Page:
I knitted the hat again for Amy, this time it took a day. Admittedly we did have a few hours in the car but I was still impressed. Such a long way from the months I used to spend knitting jumpers and the 20 balls per project commitment. This one used less than a ball!
I used 80 stitches (rather than the 100 I used for mine) and decreased in 6 rounds (instead of the 10 I used for mine) to give it a more gnomey look.
I started the decrease after 8.5cm of straight knitting (mine was 12.5). I probably should have gone a bit further with the straight and a few more stitches would not have resulted in the skin tight look it has on Amy, but I'm really happy with the decrease rate.
I also added a little tassle on the top although I had a total mental phase out on how to make a proper tassle so I made that bit up too.
We had a fantastic day yesterday, taking our Thai friends for a picnic at hanging rock, as per the famous film and book of the same name. A great spread of Middle Eastern food - including my first attempt at Turkish bread which was quite good - followed by some very funny attempts at badminton and finally the climb to the summit. Amy had a ball and fearlessly tried to climb every rock face, giving me multiple nervous fits. Sorry no photos because I needed both hands to keep climbing.
It's a wonderful thing to host friends from overseas because it gives you new eyes for the things you've grown up with. We used to go to hanging rock for school excursions and family picnics and it seemed like a kind of ordinary place. But yesterday it seemed really magical, a geological wonder surrounded by crsip clear skies and amazing views.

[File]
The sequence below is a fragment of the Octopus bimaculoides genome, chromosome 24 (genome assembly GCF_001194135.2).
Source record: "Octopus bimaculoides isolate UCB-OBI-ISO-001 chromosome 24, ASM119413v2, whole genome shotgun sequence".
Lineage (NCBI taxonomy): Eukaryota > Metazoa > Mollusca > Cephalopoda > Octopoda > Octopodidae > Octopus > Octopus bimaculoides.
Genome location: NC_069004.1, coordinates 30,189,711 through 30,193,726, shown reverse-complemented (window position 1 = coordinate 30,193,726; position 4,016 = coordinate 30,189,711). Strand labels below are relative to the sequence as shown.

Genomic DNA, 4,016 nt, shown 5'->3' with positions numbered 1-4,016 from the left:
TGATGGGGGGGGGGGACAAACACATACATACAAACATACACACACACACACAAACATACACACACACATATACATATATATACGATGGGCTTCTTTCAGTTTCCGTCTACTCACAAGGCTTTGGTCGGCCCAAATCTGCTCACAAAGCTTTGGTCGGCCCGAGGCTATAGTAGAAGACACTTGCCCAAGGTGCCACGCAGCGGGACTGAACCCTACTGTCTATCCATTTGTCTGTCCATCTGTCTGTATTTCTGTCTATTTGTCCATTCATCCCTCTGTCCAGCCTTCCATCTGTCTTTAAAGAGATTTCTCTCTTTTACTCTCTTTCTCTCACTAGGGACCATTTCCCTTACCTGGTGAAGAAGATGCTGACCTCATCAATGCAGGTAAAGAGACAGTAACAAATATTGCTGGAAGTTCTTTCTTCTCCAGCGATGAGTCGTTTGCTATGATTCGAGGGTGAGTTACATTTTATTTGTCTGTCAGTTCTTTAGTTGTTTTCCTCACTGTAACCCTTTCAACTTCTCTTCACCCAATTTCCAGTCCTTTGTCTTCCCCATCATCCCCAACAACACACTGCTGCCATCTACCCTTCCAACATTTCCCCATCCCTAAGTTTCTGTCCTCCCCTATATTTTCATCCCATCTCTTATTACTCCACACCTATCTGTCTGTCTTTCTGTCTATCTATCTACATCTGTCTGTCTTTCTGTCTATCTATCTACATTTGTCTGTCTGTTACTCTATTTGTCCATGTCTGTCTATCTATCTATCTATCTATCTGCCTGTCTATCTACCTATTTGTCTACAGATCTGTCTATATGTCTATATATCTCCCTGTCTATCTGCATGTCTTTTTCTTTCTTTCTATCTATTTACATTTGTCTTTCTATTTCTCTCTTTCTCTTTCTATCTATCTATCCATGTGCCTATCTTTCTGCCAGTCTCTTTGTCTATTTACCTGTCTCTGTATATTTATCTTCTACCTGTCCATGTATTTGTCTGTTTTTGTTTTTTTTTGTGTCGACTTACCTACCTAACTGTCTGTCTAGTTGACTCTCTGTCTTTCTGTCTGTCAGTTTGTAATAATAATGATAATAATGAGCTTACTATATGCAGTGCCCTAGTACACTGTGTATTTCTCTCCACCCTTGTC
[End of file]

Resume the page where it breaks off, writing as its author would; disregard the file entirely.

We also stopped at the Mount Macedon war memorial in homage to Anzac Day and I felt uncharacteristically emotional. The older I get and the more I learn and think about what goes on in war, the harder it is to not feel overwhelmed by the sadness of it. Thinking of the countless young men sweltering in a foreign land just waiting to be sent to their deaths chills me to the bone. What must it have been like for them? For their wives and mothers back home waiting to hear the worst of all possible news.
Lest we forget the madness of war is with us still.
Monday, 24 April 2006
Saturday, 22 April 2006
These are really easy and just fantastic, sorry no photo we were too busy eating and fighting over the last one. If you don't have one or more ingredients press on regardless or be creative with substitution. Leave out chilies if you don't like them, or add more if you do, or use red if you don't have green. They're a pretty approximate affair. Serve as a nibble for before dinner or as a main with a side of steamed or stir fried greens (add plenty of garlic and dark soy). Rice too if you'd like - preferably Jasmine.